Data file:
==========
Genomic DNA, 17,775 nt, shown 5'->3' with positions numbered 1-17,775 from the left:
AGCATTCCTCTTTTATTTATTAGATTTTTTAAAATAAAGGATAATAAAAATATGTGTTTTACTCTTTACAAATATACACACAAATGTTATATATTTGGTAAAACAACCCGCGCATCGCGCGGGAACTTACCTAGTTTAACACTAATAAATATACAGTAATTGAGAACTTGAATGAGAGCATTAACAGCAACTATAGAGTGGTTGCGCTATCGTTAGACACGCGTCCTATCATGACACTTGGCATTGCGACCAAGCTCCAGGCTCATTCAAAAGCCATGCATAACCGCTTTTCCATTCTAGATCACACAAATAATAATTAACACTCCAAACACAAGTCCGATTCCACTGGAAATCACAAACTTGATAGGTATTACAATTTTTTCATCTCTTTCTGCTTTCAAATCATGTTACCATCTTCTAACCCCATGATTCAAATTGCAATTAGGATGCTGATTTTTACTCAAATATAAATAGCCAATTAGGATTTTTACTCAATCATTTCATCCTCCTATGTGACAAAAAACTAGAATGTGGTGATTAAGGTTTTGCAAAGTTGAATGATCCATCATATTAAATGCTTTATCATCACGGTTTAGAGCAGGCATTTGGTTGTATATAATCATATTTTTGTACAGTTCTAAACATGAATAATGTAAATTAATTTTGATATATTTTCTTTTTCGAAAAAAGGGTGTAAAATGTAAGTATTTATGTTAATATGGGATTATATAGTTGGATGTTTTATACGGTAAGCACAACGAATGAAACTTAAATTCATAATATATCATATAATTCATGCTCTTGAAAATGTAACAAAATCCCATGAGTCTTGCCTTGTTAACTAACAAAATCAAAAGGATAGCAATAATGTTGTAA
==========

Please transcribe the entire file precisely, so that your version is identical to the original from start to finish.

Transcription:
Genomic DNA, 17,775 nt, shown 5'->3' with positions numbered 1-17,775 from the left:
AGCATTCCTCTTTTATTTATTAGATTTTTTAAAATAAAGGATAATAAAAATATGTGTTTTACTCTTTACAAATATACACACAAATGTTATATATTTGGTAAAACAACCCGCGCATCGCGCGGGAACTTACCTAGTTTAACACTAATAAATATACAGTAATTGAGAACTTGAATGAGAGCATTAACAGCAACTATAGAGTGGTTGCGCTATCGTTAGACACGCGTCCTATCATGACACTTGGCATTGCGACCAAGCTCCAGGCTCATTCAAAAGCCATGCATAACCGCTTTTCCATTCTAGATCACACAAATAATAATTAACACTCCAAACACAAGTCCGATTCCACTGGAAATCACAAACTTGATAGGTATTACAATTTTTTCATCTCTTTCTGCTTTCAAATCATGTTACCATCTTCTAACCCCATGATTCAAATTGCAATTAGGATGCTGATTTTTACTCAAATATAAATAGCCAATTAGGATTTTTACTCAATCATTTCATCCTCCTATGTGACAAAAAACTAGAATGTGGTGATTAAGGTTTTGCAAAGTTGAATGATCCATCATATTAAATGCTTTATCATCACGGTTTAGAGCAGGCATTTGGTTGTATATAATCATATTTTTGTACAGTTCTAAACATGAATAATGTAAATTAATTTTGATATATTTTCTTTTTCGAAAAAAGGGTGTAAAATGTAAGTATTTATGTTAATATGGGATTATATAGTTGGATGTTTTATACGGTAAGCACAACGAATGAAACTTAAATTCATAATATATCATATAATTCATGCTCTTGAAAATGTAACAAAATCCCATGAGTCTTGCCTTGTTAACTAACAAAATCAAAAGGATAGCAATAATGTTGTAA